All three participants were in total agreement on the importance of avoiding accidents in the quest to foster good times and ties with motorcycles. In fact, each of them revealed their own personal mottos when it comes to safety, statements that have also been included in the “Japan Riders Declaration” sponsored by JAMA.
“Wearing protectors is proper and vital etiquette for all riders. Let’s all operate our motorcycles in safety and style, raising the image of this outstanding means of mobility.” Shinya Nakano
“Getting back home safe is the greatest satisfaction of all. When you feel like hitting the gas, remember this important basic truth.” Megumi Furusawa
“Be sure to allow plenty of latitude, in both your time and state of mind.” Narumi Nobetoki.
Motorcycle Road Safety Clinic
Appearing on the stage next was a highly accomplished lady motorcycle rider from a unit attached to the Tokyo Metropolitan Police Department. Finding an avid listener in Yuki Tanaka, a freelance announcer also well known for her love of motorcycling, the officer explained how 40% of motorcycle road accident fatalities occur from head injuries and another 40% from chest damage.
Regarding head injuries, it was noted that although helmets are worn they often fly off on impact, in many cases resulting in rider death. This points to the obvious need to more firmly fasten helmet chinstraps before taking to the road.
To guard against chest injuries, the most effective measure consists of wearing body protectors to ease blows to the upper body. Strong and lightweight chest protectors are being developed for the market these days, which when attached to mesh jackets designed for outstanding ventilation can be worn with comfort even during the hot summer months.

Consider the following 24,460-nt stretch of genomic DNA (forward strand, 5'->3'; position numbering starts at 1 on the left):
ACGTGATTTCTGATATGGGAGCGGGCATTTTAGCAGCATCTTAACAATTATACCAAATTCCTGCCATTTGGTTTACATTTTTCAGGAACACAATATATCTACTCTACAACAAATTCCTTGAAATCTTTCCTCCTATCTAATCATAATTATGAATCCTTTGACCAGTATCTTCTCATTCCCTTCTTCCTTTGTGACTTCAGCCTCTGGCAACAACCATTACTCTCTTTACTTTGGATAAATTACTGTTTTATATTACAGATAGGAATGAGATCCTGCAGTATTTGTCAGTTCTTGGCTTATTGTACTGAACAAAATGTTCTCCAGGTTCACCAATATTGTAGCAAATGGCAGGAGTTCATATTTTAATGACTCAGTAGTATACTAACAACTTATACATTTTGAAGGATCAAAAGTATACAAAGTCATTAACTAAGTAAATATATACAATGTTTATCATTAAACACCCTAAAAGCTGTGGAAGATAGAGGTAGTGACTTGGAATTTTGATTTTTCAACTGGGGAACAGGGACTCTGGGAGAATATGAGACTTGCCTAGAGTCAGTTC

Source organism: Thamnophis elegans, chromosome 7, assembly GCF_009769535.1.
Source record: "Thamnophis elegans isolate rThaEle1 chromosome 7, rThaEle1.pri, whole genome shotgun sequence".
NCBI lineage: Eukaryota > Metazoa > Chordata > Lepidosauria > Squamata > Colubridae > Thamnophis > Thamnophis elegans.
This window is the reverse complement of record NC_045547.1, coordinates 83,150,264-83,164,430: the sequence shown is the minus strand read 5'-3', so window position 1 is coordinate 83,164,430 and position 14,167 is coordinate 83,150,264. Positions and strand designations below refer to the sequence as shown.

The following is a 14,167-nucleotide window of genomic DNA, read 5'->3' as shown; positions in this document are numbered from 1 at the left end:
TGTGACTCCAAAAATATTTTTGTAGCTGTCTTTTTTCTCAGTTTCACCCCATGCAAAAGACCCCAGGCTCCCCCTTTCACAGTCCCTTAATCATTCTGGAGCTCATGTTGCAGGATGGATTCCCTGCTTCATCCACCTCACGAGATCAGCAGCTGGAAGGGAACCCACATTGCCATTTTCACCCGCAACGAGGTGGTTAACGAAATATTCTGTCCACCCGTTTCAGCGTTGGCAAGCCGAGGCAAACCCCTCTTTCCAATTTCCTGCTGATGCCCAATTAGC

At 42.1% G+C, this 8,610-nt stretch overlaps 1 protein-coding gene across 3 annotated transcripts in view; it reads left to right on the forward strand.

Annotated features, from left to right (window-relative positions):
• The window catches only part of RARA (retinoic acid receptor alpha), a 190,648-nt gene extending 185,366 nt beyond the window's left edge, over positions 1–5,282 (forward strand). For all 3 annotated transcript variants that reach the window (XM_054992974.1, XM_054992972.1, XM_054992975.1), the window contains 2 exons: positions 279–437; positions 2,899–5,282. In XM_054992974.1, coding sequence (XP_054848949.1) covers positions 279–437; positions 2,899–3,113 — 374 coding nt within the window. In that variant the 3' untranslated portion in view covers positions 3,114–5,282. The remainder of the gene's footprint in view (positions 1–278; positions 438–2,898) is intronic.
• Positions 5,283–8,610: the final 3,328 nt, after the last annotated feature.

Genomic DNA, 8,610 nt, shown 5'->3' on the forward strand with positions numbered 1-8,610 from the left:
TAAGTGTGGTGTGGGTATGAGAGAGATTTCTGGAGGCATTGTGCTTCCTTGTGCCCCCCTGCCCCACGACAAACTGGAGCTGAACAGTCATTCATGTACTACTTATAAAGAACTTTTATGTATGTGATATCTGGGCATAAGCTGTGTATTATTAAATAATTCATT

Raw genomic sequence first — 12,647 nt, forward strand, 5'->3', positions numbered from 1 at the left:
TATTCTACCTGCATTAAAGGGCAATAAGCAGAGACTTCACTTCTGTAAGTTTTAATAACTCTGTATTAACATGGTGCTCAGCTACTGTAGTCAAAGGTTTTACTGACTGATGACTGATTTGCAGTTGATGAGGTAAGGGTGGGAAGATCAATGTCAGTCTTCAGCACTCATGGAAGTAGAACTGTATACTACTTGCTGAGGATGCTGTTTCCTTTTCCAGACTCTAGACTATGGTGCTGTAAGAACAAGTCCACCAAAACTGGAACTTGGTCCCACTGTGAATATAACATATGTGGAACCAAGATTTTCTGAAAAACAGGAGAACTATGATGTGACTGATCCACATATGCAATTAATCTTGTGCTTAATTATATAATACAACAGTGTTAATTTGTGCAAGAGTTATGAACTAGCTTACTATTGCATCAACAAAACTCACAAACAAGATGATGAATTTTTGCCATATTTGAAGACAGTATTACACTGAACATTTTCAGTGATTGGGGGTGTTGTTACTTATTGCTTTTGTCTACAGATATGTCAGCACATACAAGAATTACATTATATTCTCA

Fashion Show for Motorcycle Riders
Clearly, the safety and comfort of motorcycle riding varies widely by the gear that is worn. For today’s motorcyclists, there is a growing demand for safe, comfortable and fashionable riding wear. Taking heed of this trend, a riding wear designer was also invited to take part in this event, with a mini rider fashion show unveiled.
A steady series of fashion models appeared on stage in highly functional riding wear. The designer chimed in with comments about how the lightweight materials are pleasing to the touch and well ventilated, safety-first designs featuring generous use of reflectors to raise visibility after dark and wear configurations rendering it easier for riders to move and maneuver their machines.
Promoting Tourism with Motorcycles
Time was also taken to examine a touring map published in Kumamoto Prefecture, home of a major Honda motorcycle production plan. The authorities in Kumamoto are utilizing this map to help highlight the sightseeing resources that their area has to offer, based on the idea of promoting tourism by attracting greater numbers of motorcycle riders. Kumamoto is pursuing that goal under the motto of becoming “The prefecture where riders want to live, ride and visit.” On September 12, the cooperation of industry groups was enlisted in presenting “Bike Love Forum” under the keynote theme of “Conveying the charisma of motorcycles in clearer terms.”
Presented to delight the kids in the audience was an event starring the “Masked Rider” – an action hero adored by Japanese children for decades. The mystery figure is famed for roaring onto the scene on a motorcycle and taking care of the bad guys.
Motorcycle Day ~ Smile-On 2015 turned out to be a major success, with attendance estimated at over 12,000 people in all.